To this day the Saint Fauste Roman Catholic church is one of the principal monuments of Bozouls. Built almost at the tip of the headland encircled by the Dourdou river, the old Romanesque church of faded red sandstone was the parish church until 1964. Built on the model of the abbey of Conques, the Roman part comprises the belfry, which is the same width as the church, the nave and the two quite narrow sides, plus the choir that terminates with the apse, and is surrounded by the deambulatory onto which open five small chapels. The church measures 36 metres long and 10 metres wide. It features a gate, which separates the porch from the nave that includes four columns, the capitals of which are represented as follows; on the left: Lust and the Angel of the Annunciation, on the right: A scene of Creation and Adam and Eve. The two statues which are on the porch represent the Virgin with a bird and Saint-Antoine, the hermit. The nave includes 5 spans. The first, on the side of the choir, is the longest. It is bordered by four more with massive pillars. The nave is a Romanesque barrel vault on double arcs. On this vault rested directly, without frame, a very heavy limestone roof. Under this enormous weight, the pillars bent and their spacing is a curiosity today. Major repairs were necessary to save the building about 1612. The restoration included the widening of the buttresses on the northern side of the church and the one of the buttresses of the apse. More recently, it was necessary to support the belltower and the wall on the northern side. In the interior of the church, there remains a table and a high relief. But the very beautiful marble statue of the virgin, a work by the famed local sculptor Denys Puech who was born in Bozouls in 1854 was transferred to the new Roman Catholic church, Saint Pie X - a modern-designed, contemporary structure designed by the architect J.P Pecquet. Its vast stripped nave seems to project its stem towards the rising sun. The belfry, in the Italian style, is detached from the massive building.

Other interesting sites include; - Chapel of the Holy Ghost: A 13th century edifice in Roman style, which was once in the old cemetery of the poor. There are remains of frescos ( St Catherine and St Georges ) in this private property. - Chapel Sainte Catherine: This is located where the road to Barriac begins. It was built in 1307 in the Roman style. Devotion there was performed in very old, traditional manner. There would have most likely been a leper colony nearby in ancient times. The fountain of Alrance: This is one of the great springs of the Aveyron limestone plateau, after those of Sorgues and Salles la Source. It is in perennial flow hence its fountain name and supplied the village with potable water until the mid-20 th. century.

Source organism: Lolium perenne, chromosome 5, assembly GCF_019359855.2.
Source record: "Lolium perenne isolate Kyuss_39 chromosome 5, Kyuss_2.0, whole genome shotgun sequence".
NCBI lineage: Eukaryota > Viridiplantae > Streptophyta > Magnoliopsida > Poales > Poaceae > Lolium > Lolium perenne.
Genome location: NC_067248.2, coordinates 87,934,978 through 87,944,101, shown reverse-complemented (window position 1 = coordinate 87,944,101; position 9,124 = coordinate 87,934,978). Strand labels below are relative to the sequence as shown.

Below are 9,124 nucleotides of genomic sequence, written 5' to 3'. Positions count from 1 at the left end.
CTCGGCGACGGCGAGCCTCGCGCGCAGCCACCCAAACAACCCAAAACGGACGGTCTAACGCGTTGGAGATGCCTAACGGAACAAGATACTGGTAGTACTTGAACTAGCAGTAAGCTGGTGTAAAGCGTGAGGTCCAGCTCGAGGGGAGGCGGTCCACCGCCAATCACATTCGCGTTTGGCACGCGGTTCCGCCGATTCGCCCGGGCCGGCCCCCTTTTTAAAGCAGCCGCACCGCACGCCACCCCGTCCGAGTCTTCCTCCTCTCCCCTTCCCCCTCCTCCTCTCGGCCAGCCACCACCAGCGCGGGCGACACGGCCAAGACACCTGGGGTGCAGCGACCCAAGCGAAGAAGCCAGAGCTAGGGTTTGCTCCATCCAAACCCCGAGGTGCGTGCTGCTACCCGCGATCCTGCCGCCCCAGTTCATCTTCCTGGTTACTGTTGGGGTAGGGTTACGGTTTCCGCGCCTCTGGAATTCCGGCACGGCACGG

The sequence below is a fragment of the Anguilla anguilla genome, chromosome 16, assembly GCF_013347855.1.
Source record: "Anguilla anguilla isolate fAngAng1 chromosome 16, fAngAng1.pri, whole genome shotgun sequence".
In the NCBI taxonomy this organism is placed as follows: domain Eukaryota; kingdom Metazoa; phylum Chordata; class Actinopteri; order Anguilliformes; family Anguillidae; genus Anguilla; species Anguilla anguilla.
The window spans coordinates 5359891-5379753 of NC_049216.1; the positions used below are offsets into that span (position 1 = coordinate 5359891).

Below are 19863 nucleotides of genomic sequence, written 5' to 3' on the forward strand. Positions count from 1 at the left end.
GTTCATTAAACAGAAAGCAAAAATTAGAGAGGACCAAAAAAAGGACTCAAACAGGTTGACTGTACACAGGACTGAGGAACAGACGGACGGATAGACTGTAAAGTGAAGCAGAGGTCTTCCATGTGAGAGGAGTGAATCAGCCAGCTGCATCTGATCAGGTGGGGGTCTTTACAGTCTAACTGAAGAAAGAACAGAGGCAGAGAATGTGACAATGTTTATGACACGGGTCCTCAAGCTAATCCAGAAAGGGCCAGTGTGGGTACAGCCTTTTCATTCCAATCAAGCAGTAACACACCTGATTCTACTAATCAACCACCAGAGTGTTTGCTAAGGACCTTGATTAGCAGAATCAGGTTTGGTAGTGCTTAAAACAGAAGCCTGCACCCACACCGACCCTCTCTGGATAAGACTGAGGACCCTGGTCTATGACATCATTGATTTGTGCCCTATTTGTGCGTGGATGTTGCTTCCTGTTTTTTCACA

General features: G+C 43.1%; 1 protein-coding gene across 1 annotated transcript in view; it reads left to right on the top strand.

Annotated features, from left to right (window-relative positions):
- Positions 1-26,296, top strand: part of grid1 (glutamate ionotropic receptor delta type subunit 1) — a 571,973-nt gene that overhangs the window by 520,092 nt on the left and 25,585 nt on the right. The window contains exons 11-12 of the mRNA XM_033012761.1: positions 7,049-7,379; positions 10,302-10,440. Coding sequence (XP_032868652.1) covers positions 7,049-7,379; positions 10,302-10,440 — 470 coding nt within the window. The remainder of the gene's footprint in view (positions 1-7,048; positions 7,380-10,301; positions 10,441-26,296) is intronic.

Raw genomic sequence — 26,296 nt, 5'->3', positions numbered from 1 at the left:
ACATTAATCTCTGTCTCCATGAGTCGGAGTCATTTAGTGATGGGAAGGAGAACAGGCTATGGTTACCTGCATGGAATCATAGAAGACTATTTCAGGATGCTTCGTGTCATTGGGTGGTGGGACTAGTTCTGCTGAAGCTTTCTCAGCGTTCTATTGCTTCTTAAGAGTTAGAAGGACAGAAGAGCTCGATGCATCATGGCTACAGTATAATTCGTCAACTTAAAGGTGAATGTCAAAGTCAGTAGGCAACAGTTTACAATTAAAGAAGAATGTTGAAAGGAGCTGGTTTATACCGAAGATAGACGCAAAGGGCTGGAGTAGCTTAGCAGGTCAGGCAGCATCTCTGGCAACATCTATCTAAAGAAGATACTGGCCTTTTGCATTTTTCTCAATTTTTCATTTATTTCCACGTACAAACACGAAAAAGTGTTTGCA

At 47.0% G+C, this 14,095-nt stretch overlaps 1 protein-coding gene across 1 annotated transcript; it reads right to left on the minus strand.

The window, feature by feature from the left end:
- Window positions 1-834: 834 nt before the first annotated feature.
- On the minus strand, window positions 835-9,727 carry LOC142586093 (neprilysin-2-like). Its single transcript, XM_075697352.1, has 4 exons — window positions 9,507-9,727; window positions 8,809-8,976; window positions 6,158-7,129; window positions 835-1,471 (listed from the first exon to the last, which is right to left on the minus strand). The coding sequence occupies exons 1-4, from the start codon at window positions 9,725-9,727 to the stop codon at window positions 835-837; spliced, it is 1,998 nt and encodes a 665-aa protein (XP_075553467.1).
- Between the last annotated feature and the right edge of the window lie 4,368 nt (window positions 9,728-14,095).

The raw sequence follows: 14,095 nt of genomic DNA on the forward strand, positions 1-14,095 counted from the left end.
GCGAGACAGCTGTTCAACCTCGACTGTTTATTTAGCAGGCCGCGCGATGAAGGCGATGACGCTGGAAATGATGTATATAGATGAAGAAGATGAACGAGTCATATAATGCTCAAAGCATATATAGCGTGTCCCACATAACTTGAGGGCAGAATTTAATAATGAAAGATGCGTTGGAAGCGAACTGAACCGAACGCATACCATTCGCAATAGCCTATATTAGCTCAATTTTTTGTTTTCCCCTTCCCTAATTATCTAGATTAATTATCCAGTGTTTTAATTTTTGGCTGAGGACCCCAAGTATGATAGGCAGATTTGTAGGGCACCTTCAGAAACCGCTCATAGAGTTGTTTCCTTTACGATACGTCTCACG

In 1957 an important archeological discovery was made: the “Torque-collar” god . A company charged with laying water channels between the hamlets of La Viguerie and La Cave was digging a trench and found a block of oblong stone: An astonishing statue of pink sandstone emerged. The workmen left it in a field and several days later people started to take an interest in it. In a good state of preservation the 95 cms-high figure stood upright with, below the belt, no apparent clothing, but with perhaps the suggestion of a light tunic; the intentional absence of the legs made it difficult to make out. On its round head, of which the eyes nose and mouth were sketchily indicated, it bears a kind of frontal diadem adorned with spirals resembling curls of hair. The large ears were carefully sculpted. The neck was entirely surrounded by an open collar whose puffed-out ends are called “ Torques” ( gold wires twisted together, after the style of the collar worn by ancient Gauls ). The arms were brought around to the chest. Fingers are marked by parallel incisions. The right hand tightly grips the handle of a dagger. The statue, weighing about 100 kilograms rests on a base that extends out from the statue. This effigy, Celtic by origin, is called “ the torque-collar God”. This magnificent specimen is redolent of the menhirs of the Fenaille Museum. It seems to represent the same warlike god as the masculine menhir statues, but, being of the Bronze Age and the Gallo-Roman period, it doesn’t go as far back in time. The statue posed numerous questions on its origins, and its discovery has enabled the townspeople to evoke the life and the religion, still poorly known, of their ancestors, the Celts.

The history of Bozouls and the Aveyron started during the time of the prehistoric creature, the plesiosaurus. Later, the prehistoric tribe, the Chasseens, lived in the caves on the limestone plateaux of central and southern France. Then came the Rutenes, the Gallic tribe of Rodez, the present capital of Aveyron, who under the Romans were allied to the Averni. After that, there were Barbarians. Visigoths, Moors, Viking and then the English during the 100 Years War. The Knights Templar also once ruled here and The Knights of St. John of Jerusalem influenced the area with their authority. Many different cultures have made their mark on the area of Aveyron and this is shown by the stone monuments and rich architecture of the past, which include dolmens, menhirs, fortresses, fortified castles, abbeys, convents and churches. There are prehistoric cave paintings at Perche Merle nearby, and underground caves at Padirac. Also of note is Chauvet Cave, which is exceptional despite being recently discovered in 1994, for it contains the world’s oldest rock art ever found. The Chauvet Cave is located near Vallon-Pont-d'Arc in the Ardèche region. Today, the area and Bozouls are along the le Puy pilgrim route to venerate Saint James the Apostle at Santiago de Compostela in Spain.